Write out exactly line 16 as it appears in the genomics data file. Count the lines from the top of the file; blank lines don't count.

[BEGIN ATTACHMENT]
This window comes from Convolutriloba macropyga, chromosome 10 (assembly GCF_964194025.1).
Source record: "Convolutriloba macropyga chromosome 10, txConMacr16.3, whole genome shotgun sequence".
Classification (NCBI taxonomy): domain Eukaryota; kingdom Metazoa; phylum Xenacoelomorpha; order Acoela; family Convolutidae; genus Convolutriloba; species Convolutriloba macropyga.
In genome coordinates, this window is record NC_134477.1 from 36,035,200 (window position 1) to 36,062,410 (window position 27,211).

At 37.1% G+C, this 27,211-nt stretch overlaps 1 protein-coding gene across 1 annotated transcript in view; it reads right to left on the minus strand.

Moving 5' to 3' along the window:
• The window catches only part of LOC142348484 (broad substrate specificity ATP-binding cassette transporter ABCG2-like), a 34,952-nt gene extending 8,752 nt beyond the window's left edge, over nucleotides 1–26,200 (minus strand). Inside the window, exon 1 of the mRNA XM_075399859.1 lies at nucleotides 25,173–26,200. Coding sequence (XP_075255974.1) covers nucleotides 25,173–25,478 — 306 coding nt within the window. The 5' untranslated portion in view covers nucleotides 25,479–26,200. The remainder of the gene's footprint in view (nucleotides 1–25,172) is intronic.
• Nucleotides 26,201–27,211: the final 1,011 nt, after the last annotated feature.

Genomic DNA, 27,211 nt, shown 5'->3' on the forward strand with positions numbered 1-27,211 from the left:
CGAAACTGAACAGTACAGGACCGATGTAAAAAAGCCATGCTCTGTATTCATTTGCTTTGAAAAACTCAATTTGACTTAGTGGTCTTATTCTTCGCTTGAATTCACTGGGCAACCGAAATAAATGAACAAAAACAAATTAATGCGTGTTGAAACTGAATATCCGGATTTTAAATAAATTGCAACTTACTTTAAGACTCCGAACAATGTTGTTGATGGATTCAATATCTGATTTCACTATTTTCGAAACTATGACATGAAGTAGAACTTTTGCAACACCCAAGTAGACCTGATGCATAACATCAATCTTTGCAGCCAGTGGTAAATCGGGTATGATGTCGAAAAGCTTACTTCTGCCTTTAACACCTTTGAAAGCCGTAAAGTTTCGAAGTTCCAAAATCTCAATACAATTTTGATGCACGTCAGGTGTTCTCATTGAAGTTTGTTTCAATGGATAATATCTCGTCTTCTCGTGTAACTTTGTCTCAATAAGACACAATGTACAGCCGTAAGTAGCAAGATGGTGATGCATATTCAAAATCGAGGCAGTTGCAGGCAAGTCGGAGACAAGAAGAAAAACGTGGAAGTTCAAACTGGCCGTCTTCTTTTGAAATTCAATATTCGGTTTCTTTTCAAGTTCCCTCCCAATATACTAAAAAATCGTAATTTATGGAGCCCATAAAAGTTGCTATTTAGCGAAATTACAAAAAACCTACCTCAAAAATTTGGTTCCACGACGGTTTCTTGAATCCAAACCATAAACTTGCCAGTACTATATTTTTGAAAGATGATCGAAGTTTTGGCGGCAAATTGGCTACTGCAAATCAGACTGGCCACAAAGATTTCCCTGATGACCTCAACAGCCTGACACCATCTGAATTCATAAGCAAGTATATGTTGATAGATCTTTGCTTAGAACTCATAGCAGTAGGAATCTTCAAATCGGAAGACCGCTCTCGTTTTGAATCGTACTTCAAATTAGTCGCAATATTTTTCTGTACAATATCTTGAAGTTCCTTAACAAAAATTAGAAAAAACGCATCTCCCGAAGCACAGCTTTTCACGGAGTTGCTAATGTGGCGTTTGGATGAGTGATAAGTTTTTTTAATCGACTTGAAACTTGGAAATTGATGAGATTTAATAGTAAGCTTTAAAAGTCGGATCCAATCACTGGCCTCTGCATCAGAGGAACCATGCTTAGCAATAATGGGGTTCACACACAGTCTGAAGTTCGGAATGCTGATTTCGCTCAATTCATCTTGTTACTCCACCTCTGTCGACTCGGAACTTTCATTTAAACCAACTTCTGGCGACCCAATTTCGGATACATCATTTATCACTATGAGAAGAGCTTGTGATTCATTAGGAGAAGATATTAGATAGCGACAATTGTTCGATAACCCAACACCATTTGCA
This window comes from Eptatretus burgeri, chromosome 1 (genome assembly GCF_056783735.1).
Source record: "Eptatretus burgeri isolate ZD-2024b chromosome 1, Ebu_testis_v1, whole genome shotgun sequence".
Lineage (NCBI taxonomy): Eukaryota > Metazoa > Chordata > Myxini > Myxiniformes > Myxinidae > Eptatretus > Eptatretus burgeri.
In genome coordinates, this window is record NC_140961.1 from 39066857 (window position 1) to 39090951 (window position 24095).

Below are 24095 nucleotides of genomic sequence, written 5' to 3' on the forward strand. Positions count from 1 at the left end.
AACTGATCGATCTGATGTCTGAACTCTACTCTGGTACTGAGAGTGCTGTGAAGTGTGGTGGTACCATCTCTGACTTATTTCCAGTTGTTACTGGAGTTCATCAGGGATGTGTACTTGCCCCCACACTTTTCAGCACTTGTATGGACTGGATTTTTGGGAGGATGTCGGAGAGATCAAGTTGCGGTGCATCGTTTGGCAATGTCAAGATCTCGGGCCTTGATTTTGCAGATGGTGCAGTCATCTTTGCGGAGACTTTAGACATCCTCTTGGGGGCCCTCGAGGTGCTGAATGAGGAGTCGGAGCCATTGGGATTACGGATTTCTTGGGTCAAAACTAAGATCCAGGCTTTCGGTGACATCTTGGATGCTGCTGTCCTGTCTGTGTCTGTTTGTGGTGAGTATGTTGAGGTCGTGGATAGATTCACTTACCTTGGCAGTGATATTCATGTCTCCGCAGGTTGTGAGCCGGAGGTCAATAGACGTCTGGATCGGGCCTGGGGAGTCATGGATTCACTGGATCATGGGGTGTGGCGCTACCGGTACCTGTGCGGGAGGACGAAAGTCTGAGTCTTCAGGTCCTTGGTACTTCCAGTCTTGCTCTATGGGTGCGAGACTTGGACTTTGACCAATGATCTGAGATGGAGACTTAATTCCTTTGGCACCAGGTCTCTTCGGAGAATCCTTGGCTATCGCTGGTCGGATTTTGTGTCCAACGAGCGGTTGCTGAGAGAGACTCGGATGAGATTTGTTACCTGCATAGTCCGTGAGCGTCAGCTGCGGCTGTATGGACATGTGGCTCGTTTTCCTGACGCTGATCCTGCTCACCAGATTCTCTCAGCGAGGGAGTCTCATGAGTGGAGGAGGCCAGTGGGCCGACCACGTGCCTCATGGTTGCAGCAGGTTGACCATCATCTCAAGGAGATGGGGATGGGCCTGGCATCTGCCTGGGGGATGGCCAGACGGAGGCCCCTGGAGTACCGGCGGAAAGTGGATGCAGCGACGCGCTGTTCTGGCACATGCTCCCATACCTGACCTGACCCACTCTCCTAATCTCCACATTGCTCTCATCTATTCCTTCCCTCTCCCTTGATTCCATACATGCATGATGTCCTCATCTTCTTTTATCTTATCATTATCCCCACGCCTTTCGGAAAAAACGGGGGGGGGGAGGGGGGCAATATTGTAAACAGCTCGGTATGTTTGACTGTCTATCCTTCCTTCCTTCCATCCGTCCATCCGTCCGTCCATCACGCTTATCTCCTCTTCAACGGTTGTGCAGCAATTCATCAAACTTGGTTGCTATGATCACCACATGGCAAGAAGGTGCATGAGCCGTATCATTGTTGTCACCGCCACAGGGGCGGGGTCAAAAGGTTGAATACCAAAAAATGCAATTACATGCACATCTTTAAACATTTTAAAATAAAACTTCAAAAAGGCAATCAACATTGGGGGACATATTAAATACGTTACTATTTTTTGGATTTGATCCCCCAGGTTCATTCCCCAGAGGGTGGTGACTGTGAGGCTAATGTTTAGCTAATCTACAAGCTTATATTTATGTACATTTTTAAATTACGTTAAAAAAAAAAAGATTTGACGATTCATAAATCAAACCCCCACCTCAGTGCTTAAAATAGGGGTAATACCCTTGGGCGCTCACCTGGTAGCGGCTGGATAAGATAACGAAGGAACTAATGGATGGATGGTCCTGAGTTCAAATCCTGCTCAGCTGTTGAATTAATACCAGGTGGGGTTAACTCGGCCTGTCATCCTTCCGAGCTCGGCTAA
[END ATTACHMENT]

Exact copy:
AACTGATCGATCTGATGTCTGAACTCTACTCTGGTACTGAGAGTGCTGTGAAGTGTGGTGGTACCATCTCTGACTTATTTCCAGTTGTTACTGGAGTTCATCAGGGATGTGTACTTGCCCCCACACTTTTCAGCACTTGTATGGACTGGATTTTTGGGAGGATGTCGGAGAGATCAAGTTGCGGTGCATCGTTTGGCAATGTCAAGATCTCGGGCCTTGATTTTGCAGATGGTGCAGTCATCTTTGCGGAGACTTTAGACATCCTCTTGGGGGCCCTCGAGGTGCTGAATGAGGAGTCGGAGCCATTGGGATTACGGATTTCTTGGGTCAAAACTAAGATCCAGGCTTTCGGTGACATCTTGGATGCTGCTGTCCTGTCTGTGTCTGTTTGTGGTGAGTATGTTGAGGTCGTGGATAGATTCACTTACCTTGGCAGTGATATTCATGTCTCCGCAGGTTGTGAGCCGGAGGTCAATAGACGTCTGGATCGGGCCTGGGGAGTCATGGATTCACTGGATCATGGGGTGTGGCGCTACCGGTACCTGTGCGGGAGGACGAAAGTCTGAGTCTTCAGGTCCTTGGTACTTCCAGTCTTGCTCTATGGGTGCGAGACTTGGACTTTGACCAATGATCTGAGATGGAGACTTAATTCCTTTGGCACCAGGTCTCTTCGGAGAATCCTTGGCTATCGCTGGTCGGATTTTGTGTCCAACGAGCGGTTGCTGAGAGAGACTCGGATGAGATTTGTTACCTGCATAGTCCGTGAGCGTCAGCTGCGGCTGTATGGACATGTGGCTCGTTTTCCTGACGCTGATCCTGCTCACCAGATTCTCTCAGCGAGGGAGTCTCATGAGTGGAGGAGGCCAGTGGGCCGACCACGTGCCTCATGGTTGCAGCAGGTTGACCATCATCTCAAGGAGATGGGGATGGGCCTGGCATCTGCCTGGGGGATGGCCAGACGGAGGCCCCTGGAGTACCGGCGGAAAGTGGATGCAGCGACGCGCTGTTCTGGCACATGCTCCCATACCTGACCTGACCCACTCTCCTAATCTCCACATTGCTCTCATCTATTCCTTCCCTCTCCCTTGATTCCATACATGCATGATGTCCTCATCTTCTTTTATCTTATCATTATCCCCACGCCTTTCGGAAAAAACGGGGGGGGGGAGGGGGGCAATATTGTAAACAGCTCGGTATGTTTGACTGTCTATCCTTCCTTCCTTCCATCCGTCCATCCGTCCGTCCATCACGCTTATCTCCTCTTCAACGGTTGTGCAGCAATTCATCAAACTTGGTTGCTATGATCACCACATGGCAAGAAGGTGCATGAGCCGTATCATTGTTGTCACCGCCACAGGGGCGGGGTCAAAAGGTTGAATACCAAAAAATGCAATTACATGCACATCTTTAAACATTTTAAAATAAAACTTCAAAAAGGCAATCAACATTGGGGGACATATTAAATACGTTACTATTTTTTGGATTTGATCCCCCAGGTTCATTCCCCAGAGGGTGGTGACTGTGAGGCTAATGTTTAGCTAATCTACAAGCTTATATTTATGTACATTTTTAAATTACGTTAAAAAAAAAAAGATTTGACGATTCATAAATCAAACCCCCACCTCAGTGCTTAAAATAGGGGTAATACCCTTGGGCGCTCACCTGGTAGCGGCTGGATAAGATAACGAAGGAACTAATGGATGGATGGTCCTGAGTTCAAATCCTGCTCAGCTGTTGAATTAATACCAGGTGGGGTTAACTCGGCCTGTCATCCTTCCGAGCTCGGCTAA